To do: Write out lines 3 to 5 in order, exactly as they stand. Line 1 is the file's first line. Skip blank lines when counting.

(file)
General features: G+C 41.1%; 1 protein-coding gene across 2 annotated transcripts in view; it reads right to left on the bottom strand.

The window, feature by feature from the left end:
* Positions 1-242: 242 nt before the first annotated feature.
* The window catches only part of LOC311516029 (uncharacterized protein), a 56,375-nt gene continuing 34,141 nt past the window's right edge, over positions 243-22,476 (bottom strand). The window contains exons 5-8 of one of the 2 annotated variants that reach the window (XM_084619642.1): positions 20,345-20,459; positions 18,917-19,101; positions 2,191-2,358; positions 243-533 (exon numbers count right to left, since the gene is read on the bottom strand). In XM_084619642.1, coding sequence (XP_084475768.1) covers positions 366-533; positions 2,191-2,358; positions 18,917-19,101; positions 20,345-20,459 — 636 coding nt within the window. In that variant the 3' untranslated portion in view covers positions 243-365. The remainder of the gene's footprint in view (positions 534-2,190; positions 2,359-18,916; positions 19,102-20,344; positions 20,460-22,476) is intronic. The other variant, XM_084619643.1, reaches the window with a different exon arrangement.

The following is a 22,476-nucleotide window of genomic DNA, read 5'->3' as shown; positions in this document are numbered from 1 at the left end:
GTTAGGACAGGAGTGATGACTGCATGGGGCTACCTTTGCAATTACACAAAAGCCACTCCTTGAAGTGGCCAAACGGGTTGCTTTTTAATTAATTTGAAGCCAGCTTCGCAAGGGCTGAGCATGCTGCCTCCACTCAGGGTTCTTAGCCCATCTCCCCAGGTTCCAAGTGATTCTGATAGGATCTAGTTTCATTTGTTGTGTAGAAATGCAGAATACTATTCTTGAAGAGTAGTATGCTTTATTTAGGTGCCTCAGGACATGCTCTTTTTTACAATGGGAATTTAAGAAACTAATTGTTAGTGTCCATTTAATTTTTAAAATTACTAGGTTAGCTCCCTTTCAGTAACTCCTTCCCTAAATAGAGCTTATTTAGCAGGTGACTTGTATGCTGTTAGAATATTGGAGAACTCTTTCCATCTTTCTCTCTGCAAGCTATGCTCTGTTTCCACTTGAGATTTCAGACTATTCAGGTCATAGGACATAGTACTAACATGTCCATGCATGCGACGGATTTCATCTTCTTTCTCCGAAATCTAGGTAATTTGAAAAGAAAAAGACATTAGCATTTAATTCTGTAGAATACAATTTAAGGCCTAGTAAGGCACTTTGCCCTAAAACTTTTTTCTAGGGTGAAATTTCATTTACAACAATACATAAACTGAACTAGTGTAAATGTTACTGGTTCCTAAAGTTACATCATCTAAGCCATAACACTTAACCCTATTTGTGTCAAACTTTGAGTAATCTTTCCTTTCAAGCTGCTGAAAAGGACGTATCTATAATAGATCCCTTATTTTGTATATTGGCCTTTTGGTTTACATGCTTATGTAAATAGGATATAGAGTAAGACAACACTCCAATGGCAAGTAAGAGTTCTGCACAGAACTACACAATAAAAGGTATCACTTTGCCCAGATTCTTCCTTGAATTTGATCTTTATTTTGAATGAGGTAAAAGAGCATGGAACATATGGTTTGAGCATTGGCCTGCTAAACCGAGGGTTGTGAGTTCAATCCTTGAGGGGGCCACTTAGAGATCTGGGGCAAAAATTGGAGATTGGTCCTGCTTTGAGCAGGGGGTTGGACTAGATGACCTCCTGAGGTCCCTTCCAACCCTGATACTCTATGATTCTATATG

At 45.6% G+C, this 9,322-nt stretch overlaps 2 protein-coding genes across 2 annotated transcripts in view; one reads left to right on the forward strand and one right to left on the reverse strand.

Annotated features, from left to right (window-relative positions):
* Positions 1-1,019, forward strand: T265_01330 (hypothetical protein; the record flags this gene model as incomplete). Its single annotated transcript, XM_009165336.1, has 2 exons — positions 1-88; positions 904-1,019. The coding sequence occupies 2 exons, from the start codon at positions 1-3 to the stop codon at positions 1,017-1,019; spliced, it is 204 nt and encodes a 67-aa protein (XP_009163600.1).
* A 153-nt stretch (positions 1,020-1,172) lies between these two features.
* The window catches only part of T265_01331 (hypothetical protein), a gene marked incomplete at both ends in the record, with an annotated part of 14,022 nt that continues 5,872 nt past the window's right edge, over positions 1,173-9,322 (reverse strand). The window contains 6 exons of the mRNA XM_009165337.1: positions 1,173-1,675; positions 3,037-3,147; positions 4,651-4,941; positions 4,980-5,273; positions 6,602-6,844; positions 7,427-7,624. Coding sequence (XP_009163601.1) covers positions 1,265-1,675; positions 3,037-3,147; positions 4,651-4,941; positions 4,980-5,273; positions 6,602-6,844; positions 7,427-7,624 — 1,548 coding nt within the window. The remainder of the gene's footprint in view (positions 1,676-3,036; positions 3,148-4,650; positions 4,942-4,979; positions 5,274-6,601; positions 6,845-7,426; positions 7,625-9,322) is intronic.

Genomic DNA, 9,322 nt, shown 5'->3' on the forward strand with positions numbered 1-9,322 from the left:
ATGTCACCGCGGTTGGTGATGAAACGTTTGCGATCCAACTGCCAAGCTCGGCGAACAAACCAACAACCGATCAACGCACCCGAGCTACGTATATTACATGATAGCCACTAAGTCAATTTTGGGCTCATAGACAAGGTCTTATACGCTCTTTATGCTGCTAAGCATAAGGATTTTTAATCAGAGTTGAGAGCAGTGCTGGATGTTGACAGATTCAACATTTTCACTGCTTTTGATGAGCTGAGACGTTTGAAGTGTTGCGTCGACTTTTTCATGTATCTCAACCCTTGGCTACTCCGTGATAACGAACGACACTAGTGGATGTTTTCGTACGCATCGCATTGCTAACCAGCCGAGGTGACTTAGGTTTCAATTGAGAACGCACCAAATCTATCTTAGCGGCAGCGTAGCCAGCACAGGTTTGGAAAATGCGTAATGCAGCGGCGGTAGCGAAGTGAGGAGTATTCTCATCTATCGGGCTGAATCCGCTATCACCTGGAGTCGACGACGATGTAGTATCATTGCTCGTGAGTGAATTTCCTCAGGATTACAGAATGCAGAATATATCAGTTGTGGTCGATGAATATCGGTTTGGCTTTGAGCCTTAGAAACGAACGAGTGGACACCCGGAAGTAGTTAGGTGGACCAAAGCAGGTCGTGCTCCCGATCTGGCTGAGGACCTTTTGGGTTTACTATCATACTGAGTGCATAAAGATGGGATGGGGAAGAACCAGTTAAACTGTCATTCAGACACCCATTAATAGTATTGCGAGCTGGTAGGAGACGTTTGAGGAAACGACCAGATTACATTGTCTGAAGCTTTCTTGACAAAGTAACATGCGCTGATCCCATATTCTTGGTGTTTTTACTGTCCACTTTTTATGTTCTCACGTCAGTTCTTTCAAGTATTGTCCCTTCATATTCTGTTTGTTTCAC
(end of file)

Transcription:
* Positions 1-242: 242 nt before the first annotated feature.
* The window catches only part of LOC311516029 (uncharacterized protein), a 56,375-nt gene continuing 34,141 nt past the window's right edge, over positions 243-22,476 (bottom strand). The window contains exons 5-8 of one of the 2 annotated variants that reach the window (XM_084619642.1): positions 20,345-20,459; positions 18,917-19,101; positions 2,191-2,358; positions 243-533 (exon numbers count right to left, since the gene is read on the bottom strand). In XM_084619642.1, coding sequence (XP_084475768.1) covers positions 366-533; positions 2,191-2,358; positions 18,917-19,101; positions 20,345-20,459 — 636 coding nt within the window. In that variant the 3' untranslated portion in view covers positions 243-365. The remainder of the gene's footprint in view (positions 534-2,190; positions 2,359-18,916; positions 19,102-20,344; positions 20,460-22,476) is intronic. The other variant, XM_084619643.1, reaches the window with a different exon arrangement.

The following is a 22,476-nucleotide window of genomic DNA, read 5'->3' as shown; positions in this document are numbered from 1 at the left end: